Iran enjoying some respite from its recent troubles with reports of violence in the country at the lowest levels for six weeks.
GV Shahyad monument in Teheran
GV PAN FROM Traffic TO skyscraper apartment block (2 shots)
GV PAN FROM Apartment blocks TO new block under construction
GV ZOOM OUT ROM New overpass under construction
CU ZOOM OUT FROM Man welding girders TO high rise complex under construction
CU Worker bending iron reinforcing rod
GV ZOOM OUT FROM High rise buildings TO scaffolding on new complex (2 shots)
GV Apartment blocks nearing completion (2 shots)
SV People walking in street and buying fruit ( shots)
CU Moslem woman with baby and husband
SV People at bookstall (2 shots)
GV Cinema with crowds outside (2 shots)
GV Iranians playing tennis with modern buildings in background (3 shots)
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Background: Iran enjoying some respite from its recent troubles with reports of violence in the country at the lowest levels for six weeks. Production at vital oil refineries is slowly returning to normal. In the capital of Teheran, work on development projects is evidence of the continuation of the Shah's programme for social reform and economic growth. The opposition of conservative elements of the Iranian population to this programme has manifested itself in many of the demonstrations which have taken place in the recent unrest.
SYNOPSIS: Iran's best-known modern-day landmark, the Shahyad monument, cuts an impressive line above Teheran. Nearby stand brand new skyscrapers and apartment buildings -- testimony to the Shah's modernisation programmes. In recent weeks it has been in this setting that some of the bloodiest and most violent anti-Shah demonstrations have been held.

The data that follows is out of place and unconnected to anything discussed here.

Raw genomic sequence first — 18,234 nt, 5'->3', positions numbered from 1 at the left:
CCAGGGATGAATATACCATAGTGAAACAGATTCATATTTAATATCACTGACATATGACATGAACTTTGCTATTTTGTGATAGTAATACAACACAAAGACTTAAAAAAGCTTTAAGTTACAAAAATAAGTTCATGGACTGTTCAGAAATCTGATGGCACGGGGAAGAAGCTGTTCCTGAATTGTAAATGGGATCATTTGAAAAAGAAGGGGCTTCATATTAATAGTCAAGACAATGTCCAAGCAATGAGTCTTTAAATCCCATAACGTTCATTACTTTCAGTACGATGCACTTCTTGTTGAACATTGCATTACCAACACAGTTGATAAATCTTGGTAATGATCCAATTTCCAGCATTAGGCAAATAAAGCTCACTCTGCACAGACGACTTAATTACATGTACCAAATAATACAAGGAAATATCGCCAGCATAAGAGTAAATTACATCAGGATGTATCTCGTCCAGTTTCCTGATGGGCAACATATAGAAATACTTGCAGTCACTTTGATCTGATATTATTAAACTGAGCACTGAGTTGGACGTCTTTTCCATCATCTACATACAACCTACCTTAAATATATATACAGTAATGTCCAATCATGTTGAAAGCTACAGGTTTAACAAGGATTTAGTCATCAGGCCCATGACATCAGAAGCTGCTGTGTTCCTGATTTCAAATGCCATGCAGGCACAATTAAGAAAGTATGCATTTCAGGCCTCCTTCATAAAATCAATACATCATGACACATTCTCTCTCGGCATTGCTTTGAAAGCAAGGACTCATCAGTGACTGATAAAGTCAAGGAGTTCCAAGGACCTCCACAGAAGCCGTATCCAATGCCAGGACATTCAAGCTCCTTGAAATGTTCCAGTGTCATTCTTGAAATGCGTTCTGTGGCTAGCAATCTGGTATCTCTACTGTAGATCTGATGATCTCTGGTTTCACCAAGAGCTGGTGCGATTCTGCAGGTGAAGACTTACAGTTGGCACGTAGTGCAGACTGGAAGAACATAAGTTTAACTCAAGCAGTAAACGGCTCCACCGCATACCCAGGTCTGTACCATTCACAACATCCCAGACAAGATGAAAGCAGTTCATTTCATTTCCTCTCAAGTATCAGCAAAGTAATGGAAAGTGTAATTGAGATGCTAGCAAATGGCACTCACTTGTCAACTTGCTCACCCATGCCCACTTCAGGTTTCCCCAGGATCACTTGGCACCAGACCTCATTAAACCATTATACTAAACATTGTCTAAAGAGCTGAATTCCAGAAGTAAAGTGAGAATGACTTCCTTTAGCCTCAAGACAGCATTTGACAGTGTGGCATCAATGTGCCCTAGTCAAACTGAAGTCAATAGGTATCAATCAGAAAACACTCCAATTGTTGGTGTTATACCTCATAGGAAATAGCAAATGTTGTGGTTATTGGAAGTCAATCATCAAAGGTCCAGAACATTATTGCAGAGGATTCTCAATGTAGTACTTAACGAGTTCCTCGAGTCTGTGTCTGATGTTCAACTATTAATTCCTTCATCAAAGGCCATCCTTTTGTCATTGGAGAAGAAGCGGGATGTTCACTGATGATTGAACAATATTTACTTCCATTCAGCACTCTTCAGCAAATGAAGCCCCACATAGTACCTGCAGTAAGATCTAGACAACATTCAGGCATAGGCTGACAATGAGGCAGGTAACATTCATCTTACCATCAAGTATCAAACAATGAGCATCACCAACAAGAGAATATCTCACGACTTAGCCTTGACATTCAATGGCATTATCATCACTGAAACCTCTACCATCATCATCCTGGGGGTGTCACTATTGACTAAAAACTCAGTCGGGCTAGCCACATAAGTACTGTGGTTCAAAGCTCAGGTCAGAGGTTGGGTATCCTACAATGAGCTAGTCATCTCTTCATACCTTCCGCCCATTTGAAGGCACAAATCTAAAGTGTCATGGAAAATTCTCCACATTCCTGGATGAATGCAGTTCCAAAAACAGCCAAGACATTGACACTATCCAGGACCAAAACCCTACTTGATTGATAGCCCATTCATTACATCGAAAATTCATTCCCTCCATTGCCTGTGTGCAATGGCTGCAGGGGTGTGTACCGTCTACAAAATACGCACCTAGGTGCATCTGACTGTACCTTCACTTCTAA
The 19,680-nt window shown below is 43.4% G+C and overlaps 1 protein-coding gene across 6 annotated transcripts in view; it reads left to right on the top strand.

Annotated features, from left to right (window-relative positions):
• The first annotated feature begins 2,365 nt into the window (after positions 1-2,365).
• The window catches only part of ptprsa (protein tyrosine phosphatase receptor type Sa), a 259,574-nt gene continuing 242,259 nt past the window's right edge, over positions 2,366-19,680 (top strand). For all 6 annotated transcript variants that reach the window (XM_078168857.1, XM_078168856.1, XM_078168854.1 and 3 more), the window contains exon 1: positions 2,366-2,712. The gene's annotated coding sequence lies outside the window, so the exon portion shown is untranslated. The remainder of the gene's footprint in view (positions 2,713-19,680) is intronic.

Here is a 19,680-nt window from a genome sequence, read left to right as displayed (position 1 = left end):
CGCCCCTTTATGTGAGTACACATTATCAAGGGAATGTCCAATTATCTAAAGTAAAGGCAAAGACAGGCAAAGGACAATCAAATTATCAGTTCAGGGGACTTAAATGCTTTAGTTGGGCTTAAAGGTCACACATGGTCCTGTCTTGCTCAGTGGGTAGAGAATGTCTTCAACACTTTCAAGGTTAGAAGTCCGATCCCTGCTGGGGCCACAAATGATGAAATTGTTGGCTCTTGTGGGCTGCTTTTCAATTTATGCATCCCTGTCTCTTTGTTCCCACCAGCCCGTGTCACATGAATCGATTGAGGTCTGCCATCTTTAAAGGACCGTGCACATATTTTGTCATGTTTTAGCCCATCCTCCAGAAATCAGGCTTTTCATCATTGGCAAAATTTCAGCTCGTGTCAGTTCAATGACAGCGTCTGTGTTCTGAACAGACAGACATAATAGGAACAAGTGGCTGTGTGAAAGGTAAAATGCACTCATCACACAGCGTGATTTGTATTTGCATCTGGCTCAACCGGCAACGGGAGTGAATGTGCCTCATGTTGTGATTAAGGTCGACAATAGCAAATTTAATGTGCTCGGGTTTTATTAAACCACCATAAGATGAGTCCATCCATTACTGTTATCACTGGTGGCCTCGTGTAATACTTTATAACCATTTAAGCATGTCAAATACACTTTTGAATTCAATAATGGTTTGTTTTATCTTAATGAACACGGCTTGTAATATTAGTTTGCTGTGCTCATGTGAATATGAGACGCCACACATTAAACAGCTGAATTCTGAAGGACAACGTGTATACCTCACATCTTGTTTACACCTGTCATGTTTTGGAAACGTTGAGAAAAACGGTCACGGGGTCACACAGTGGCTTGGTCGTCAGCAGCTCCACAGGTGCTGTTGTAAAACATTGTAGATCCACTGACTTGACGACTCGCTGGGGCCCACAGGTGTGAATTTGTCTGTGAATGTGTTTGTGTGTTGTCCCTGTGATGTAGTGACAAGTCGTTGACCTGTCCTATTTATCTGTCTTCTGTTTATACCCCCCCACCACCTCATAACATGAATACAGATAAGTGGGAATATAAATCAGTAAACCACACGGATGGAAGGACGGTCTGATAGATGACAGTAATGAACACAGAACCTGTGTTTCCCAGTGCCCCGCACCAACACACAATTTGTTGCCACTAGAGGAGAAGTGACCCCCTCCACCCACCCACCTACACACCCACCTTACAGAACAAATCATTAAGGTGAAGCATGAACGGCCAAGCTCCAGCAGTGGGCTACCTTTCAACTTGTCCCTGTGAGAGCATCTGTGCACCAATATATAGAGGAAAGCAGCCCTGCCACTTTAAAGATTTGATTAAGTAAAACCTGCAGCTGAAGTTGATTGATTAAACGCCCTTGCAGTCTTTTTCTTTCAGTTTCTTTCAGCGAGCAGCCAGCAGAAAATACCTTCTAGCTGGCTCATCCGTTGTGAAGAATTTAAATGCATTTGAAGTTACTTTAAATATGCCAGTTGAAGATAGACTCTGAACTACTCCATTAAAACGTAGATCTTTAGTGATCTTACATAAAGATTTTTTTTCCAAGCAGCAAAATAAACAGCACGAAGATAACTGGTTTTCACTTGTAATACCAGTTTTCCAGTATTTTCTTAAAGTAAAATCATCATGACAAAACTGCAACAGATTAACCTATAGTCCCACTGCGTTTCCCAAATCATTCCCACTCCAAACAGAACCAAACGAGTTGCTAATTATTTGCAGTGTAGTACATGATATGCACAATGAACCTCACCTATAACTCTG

In the earl sixties the Sea's progressive liberalisation reforms centred on new industries and technological development for the Iranian capital. With the modernisation of Teheran came a work-force from Iran's provincial agricultural areas. However the new environment presented new social tension. Among them wage awards did not match price rises, leading to industrial unrest.
The tensions that have recently surfaced erupted twice in the past four months. However the Shah remains adamant that his liberalisation policies will continue, regardless of the opposition. Moslem leaders believe his policies have eroded the foundations of Islam. They claim the Christian culture in the west has been destroyed by modern civilisation and fear that the same may happen to their religion in Iran.
These days the streets of Iran present two contrasting life styles. There is a tight-knit community made up of people who have kept close to their traditions. But with the Shah's liberalising reforms have come other aspects of Western life that have not been well received. Religious leaders point to Western-influenced literature and films as an element that is reading down Iran's traditional Moslem values.
During the past decade Western nations have regarded Iran as an outstanding Third World success story -- a country that has consistently achieved economic growth annually exceeding ten per cent. But Western observers in Iran are now starting to think some of the success is partly responsible for the country's present turmoil.